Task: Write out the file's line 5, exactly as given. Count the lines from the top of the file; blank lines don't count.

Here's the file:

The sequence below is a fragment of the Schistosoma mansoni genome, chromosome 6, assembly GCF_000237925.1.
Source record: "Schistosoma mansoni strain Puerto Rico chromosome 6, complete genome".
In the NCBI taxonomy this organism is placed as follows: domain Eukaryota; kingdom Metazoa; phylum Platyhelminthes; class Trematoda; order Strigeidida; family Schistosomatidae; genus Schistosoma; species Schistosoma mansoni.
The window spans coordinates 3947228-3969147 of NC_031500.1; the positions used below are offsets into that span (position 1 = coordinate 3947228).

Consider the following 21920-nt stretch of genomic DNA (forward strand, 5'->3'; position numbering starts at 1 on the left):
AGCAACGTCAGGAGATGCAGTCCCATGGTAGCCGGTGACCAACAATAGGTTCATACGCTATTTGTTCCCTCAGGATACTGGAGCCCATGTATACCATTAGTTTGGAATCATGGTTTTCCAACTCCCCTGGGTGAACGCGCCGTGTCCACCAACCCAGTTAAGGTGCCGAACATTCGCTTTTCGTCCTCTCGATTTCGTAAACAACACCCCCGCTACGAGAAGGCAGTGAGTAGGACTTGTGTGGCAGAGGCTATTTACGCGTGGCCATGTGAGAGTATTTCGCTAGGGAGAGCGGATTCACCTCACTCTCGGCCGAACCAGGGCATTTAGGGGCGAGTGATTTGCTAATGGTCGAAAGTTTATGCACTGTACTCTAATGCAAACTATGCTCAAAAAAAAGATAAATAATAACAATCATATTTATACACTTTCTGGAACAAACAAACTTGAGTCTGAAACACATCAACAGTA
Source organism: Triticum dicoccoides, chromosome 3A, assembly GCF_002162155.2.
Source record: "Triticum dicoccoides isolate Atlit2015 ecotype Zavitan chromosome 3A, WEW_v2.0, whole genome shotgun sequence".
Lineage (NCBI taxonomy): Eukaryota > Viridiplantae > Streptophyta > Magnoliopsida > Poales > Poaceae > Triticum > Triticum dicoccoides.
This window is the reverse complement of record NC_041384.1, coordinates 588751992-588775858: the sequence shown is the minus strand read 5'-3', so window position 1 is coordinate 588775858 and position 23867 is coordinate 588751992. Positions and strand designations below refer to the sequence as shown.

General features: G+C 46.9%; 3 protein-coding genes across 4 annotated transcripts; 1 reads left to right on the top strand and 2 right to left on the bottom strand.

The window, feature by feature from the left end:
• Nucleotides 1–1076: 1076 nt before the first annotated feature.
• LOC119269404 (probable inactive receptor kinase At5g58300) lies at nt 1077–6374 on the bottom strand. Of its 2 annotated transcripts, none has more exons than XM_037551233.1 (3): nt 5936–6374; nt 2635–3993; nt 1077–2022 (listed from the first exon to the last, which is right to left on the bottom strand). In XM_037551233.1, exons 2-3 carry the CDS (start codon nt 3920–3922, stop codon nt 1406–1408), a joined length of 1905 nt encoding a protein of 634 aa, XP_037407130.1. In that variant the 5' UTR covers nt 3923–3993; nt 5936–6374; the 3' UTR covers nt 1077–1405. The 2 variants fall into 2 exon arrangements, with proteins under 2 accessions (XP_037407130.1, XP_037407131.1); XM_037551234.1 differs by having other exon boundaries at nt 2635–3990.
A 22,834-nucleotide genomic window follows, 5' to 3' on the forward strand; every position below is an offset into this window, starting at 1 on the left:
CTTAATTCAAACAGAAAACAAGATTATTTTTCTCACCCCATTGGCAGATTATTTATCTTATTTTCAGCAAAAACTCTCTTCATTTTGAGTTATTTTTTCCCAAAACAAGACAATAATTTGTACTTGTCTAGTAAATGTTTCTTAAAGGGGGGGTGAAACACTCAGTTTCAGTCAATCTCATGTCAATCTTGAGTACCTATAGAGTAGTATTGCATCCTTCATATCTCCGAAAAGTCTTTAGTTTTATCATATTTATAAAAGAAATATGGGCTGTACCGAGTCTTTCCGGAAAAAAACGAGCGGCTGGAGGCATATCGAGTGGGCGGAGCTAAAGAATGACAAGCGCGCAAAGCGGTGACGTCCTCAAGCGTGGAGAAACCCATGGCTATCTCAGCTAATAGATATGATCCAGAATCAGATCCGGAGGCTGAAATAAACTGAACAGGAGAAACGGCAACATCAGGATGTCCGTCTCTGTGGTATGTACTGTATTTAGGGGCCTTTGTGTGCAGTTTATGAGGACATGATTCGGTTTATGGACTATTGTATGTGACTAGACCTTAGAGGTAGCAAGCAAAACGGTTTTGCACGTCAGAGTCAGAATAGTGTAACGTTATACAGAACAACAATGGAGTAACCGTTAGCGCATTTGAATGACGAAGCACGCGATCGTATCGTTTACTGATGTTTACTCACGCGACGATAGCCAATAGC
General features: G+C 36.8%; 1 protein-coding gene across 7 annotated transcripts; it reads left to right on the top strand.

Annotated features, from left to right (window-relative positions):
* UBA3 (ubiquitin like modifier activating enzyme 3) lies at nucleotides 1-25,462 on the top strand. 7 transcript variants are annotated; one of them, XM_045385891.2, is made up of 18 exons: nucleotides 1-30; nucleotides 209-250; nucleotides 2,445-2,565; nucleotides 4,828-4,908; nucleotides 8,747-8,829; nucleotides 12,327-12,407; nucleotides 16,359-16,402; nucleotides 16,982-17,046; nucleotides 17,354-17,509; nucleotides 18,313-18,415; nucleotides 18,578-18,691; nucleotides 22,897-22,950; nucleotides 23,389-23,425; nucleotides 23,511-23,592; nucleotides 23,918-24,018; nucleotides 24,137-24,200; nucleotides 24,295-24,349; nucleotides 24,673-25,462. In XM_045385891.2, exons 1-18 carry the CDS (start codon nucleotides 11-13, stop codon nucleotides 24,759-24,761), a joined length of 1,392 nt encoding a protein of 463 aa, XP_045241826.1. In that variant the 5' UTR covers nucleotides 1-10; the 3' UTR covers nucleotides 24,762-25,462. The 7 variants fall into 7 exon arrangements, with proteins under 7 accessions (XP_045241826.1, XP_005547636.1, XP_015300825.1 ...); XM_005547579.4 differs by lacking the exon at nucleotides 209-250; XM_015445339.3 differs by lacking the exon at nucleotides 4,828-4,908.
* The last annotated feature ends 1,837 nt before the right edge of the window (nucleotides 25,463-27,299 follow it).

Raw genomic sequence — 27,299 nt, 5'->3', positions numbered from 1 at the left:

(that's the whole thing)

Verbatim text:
Consider the following 21920-nt stretch of genomic DNA (forward strand, 5'->3'; position numbering starts at 1 on the left):